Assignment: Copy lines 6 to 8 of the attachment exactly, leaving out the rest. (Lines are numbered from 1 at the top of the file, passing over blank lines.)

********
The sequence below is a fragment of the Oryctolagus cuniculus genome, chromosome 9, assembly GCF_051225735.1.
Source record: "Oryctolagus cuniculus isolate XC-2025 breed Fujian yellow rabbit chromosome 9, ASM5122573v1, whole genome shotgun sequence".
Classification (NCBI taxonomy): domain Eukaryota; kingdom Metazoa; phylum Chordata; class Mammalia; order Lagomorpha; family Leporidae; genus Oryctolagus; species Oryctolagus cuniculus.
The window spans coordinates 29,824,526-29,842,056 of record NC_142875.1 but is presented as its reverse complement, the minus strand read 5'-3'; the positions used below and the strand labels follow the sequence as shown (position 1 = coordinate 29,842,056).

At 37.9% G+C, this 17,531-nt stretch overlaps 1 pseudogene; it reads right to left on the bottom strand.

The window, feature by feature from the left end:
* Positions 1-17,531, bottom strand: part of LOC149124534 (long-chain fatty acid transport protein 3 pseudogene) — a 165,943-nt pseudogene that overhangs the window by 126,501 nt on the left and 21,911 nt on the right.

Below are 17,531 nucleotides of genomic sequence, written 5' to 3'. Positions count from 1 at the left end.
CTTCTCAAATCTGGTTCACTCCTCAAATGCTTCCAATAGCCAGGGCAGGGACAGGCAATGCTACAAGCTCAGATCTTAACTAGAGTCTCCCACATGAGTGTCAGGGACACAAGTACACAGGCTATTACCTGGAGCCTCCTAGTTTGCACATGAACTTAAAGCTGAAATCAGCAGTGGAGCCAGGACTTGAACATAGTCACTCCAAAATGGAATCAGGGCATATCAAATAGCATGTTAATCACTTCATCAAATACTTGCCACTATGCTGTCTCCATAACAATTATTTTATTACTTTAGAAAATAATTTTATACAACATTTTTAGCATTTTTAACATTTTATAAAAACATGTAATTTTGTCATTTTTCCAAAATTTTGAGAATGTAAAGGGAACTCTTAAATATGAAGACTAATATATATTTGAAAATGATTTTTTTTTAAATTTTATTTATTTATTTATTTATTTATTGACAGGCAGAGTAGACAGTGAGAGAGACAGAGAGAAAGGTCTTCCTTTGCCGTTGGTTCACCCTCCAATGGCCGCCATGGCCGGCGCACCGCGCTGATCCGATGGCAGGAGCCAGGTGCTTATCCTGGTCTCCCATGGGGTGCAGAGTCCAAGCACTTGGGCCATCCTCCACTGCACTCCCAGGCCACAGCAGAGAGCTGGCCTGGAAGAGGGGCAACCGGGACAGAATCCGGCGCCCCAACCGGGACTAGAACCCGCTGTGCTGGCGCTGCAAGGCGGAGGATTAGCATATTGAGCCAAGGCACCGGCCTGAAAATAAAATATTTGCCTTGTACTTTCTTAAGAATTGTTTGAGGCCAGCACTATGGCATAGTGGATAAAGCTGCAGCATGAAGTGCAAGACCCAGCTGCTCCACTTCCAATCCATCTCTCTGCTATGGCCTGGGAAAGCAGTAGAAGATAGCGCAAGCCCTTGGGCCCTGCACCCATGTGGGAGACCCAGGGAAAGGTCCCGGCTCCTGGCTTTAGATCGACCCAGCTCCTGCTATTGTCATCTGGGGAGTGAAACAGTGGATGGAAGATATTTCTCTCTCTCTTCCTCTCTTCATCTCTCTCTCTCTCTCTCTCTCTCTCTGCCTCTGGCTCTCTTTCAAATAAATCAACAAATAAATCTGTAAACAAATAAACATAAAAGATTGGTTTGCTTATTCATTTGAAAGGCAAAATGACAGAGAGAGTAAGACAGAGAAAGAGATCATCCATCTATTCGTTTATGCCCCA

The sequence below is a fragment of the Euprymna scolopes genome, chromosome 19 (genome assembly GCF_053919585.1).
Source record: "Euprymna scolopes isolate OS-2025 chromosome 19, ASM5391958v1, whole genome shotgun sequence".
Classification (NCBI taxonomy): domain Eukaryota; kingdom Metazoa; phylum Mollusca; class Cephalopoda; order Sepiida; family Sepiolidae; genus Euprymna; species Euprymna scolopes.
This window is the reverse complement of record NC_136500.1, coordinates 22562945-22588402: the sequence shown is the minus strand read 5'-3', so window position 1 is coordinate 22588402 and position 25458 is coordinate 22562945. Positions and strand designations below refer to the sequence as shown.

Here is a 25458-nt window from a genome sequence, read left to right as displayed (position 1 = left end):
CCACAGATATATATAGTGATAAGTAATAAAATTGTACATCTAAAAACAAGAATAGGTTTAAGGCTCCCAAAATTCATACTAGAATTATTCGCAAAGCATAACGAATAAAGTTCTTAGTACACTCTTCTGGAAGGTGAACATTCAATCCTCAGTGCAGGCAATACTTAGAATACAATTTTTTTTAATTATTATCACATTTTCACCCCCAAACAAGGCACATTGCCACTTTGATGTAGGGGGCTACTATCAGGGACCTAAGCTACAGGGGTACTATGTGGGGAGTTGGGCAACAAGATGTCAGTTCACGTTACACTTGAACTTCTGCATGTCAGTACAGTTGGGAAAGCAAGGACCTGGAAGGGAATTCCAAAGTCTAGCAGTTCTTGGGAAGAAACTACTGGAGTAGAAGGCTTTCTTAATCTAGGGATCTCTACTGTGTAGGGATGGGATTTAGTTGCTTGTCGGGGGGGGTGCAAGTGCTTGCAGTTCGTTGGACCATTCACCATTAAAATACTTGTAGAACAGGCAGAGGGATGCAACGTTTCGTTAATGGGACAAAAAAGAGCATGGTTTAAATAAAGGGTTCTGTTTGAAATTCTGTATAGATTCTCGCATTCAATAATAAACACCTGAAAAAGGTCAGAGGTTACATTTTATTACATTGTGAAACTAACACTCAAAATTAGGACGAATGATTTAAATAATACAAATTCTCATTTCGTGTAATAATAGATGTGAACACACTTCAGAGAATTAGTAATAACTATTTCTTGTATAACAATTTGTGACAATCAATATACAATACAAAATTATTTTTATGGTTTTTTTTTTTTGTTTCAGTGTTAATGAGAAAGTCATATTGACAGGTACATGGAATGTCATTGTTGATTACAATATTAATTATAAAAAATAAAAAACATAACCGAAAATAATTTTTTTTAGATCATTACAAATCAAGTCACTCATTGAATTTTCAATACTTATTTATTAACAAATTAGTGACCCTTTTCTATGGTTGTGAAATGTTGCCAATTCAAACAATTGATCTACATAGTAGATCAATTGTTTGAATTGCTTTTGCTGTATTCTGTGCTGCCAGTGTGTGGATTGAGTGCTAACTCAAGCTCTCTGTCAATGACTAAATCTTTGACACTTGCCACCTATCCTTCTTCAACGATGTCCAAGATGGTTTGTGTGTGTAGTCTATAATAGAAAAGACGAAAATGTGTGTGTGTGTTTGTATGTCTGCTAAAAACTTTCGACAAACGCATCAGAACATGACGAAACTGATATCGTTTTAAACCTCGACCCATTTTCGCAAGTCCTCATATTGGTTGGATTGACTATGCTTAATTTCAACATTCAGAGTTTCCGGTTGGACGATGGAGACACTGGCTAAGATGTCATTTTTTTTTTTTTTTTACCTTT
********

The window, feature by feature from the left end:
* Positions 1-17,531, bottom strand: part of LOC149124534 (long-chain fatty acid transport protein 3 pseudogene) — a 165,943-nt pseudogene that overhangs the window by 126,501 nt on the left and 21,911 nt on the right.

Below are 17,531 nucleotides of genomic sequence, written 5' to 3'. Positions count from 1 at the left end.